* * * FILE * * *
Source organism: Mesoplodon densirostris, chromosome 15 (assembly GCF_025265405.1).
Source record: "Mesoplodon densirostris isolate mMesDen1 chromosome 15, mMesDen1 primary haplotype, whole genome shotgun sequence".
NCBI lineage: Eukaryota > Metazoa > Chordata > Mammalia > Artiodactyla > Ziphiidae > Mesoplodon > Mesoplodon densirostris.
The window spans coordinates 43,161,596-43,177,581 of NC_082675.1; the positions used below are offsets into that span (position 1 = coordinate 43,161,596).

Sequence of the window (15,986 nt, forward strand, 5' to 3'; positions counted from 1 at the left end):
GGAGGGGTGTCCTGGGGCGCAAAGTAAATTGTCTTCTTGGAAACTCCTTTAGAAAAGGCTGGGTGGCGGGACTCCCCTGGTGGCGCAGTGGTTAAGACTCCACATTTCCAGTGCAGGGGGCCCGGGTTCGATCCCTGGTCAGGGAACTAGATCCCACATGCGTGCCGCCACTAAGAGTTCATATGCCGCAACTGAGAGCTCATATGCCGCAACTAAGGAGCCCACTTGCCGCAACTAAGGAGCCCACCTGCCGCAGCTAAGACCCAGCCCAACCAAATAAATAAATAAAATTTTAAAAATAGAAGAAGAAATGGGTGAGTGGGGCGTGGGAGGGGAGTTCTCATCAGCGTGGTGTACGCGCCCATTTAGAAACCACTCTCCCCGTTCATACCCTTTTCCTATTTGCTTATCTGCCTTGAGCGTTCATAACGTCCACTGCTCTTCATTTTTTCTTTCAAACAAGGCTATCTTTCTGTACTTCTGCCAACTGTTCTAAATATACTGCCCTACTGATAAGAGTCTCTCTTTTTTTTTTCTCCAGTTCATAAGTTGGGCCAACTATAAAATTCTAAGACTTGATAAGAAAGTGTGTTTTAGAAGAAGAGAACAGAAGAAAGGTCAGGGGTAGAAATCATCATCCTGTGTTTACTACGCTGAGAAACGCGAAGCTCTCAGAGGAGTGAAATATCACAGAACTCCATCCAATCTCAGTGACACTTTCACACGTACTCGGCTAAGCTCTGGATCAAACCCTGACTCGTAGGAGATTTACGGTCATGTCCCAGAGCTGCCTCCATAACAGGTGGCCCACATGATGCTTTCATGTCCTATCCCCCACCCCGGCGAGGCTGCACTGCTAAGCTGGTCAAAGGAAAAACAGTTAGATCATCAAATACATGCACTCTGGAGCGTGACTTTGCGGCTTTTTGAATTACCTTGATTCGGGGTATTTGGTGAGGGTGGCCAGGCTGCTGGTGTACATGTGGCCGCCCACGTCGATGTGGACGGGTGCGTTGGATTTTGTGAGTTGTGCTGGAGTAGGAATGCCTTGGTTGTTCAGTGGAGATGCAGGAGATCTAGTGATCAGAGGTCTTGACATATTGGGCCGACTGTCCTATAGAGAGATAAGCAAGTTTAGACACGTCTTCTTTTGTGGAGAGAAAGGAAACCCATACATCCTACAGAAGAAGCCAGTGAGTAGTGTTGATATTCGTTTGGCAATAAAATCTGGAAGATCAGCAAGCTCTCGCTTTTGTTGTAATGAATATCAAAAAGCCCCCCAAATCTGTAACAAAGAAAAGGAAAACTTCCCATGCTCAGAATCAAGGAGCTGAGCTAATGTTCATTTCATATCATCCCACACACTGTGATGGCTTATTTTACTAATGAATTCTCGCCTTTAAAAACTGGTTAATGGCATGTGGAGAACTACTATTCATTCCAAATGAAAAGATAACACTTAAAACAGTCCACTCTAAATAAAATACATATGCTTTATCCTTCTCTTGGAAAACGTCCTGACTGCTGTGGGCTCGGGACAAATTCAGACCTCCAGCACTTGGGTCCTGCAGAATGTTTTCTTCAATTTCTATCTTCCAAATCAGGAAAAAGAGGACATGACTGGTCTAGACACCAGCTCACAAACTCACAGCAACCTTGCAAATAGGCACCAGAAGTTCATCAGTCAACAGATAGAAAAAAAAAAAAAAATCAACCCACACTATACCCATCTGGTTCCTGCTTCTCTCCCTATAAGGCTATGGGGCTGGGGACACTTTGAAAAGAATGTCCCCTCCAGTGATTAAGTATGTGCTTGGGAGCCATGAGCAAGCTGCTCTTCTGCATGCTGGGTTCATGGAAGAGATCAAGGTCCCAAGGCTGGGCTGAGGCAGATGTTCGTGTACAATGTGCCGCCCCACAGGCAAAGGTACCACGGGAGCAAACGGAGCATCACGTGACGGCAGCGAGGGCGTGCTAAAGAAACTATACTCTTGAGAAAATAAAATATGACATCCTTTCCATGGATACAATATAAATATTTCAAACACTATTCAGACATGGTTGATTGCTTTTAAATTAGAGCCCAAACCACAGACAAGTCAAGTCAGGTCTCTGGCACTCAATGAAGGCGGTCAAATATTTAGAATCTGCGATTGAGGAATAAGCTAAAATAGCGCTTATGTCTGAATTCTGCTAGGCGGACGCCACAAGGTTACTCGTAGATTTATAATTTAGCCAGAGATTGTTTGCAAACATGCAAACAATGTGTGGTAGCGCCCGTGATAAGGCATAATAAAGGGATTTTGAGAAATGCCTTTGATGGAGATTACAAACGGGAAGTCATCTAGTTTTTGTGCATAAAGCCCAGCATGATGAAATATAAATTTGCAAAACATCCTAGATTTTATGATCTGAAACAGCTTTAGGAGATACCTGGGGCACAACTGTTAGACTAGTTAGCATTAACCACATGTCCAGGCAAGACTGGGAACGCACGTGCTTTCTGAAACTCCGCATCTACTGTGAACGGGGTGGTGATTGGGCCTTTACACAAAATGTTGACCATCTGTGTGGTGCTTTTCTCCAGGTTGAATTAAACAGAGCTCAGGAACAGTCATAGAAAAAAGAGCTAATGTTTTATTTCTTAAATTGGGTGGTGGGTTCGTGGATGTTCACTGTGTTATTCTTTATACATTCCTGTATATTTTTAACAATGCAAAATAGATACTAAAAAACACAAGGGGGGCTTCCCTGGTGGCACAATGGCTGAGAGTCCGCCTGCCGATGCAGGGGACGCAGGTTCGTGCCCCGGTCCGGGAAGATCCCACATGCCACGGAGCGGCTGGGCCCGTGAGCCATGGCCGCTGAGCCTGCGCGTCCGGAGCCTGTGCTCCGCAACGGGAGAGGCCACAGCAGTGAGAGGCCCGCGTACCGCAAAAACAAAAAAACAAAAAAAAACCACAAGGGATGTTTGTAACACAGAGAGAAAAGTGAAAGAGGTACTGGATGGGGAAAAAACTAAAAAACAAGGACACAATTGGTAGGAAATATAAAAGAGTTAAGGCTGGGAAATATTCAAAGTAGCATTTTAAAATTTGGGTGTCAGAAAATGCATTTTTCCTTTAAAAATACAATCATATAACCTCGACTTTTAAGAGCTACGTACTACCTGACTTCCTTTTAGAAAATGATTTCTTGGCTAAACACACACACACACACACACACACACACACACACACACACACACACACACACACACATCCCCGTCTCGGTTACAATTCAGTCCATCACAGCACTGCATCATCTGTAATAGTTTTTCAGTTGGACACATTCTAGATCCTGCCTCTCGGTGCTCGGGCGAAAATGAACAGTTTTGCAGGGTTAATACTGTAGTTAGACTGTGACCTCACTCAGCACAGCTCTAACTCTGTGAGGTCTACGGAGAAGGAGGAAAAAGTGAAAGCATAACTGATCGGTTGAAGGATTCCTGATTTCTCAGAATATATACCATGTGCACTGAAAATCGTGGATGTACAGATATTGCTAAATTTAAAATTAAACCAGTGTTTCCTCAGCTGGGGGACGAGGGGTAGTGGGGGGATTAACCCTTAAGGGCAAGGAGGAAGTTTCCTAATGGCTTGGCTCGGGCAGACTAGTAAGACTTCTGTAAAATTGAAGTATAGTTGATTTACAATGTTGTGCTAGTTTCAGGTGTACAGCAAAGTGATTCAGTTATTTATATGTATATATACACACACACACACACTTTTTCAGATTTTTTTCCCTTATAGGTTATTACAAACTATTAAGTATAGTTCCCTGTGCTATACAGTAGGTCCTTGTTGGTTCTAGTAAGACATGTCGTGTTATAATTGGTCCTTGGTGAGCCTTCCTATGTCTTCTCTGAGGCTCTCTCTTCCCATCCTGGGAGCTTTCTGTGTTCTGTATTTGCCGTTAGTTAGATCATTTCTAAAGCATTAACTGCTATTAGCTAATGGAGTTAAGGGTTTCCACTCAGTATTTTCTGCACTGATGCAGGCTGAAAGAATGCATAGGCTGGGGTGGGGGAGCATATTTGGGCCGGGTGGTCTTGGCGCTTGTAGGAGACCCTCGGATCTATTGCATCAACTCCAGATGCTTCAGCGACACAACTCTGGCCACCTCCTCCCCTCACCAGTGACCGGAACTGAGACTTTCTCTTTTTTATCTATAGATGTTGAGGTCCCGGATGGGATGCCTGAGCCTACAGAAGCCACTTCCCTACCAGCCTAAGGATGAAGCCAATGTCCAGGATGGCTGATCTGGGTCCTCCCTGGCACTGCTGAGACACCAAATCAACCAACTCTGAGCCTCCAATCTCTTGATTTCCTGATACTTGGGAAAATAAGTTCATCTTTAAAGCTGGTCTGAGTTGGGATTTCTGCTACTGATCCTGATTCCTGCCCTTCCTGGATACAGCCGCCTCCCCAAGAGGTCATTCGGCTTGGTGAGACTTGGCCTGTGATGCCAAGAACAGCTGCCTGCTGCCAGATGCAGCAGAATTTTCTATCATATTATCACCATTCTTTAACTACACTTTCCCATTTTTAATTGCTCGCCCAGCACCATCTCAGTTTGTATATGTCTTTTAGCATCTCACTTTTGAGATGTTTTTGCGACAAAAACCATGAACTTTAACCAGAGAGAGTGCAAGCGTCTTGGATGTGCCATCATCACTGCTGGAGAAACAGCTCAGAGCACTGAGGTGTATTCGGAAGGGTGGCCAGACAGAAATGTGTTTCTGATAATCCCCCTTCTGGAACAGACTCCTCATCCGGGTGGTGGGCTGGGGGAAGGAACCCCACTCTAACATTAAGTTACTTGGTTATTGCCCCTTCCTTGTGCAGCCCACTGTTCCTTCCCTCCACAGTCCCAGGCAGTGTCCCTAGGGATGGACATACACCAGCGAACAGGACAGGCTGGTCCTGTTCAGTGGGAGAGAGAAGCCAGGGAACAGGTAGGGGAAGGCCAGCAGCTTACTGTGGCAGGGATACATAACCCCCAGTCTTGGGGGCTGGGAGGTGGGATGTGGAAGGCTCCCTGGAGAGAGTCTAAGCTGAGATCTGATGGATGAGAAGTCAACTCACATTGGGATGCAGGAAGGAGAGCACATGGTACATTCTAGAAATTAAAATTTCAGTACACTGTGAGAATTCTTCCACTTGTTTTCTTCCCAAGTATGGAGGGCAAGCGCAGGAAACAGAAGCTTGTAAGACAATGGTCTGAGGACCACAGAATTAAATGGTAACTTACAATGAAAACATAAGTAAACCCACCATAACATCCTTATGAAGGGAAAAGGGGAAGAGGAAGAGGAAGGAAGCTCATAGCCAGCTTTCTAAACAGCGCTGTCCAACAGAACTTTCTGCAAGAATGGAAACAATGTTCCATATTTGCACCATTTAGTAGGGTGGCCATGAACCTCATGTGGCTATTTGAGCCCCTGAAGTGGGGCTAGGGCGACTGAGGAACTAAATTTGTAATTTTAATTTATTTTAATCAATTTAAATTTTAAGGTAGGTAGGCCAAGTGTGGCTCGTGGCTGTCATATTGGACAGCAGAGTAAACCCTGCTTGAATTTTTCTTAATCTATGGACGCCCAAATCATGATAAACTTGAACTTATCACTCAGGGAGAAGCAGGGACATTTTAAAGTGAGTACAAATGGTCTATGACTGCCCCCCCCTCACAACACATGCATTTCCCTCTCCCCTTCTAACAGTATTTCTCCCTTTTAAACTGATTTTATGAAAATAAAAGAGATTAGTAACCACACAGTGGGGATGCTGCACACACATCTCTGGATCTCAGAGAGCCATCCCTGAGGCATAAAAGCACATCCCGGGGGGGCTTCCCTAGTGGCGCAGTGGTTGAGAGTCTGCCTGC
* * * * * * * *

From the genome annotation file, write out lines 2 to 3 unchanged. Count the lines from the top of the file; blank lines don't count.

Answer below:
Source record: "Mesoplodon densirostris isolate mMesDen1 chromosome 15, mMesDen1 primary haplotype, whole genome shotgun sequence".
NCBI lineage: Eukaryota > Metazoa > Chordata > Mammalia > Artiodactyla > Ziphiidae > Mesoplodon > Mesoplodon densirostris.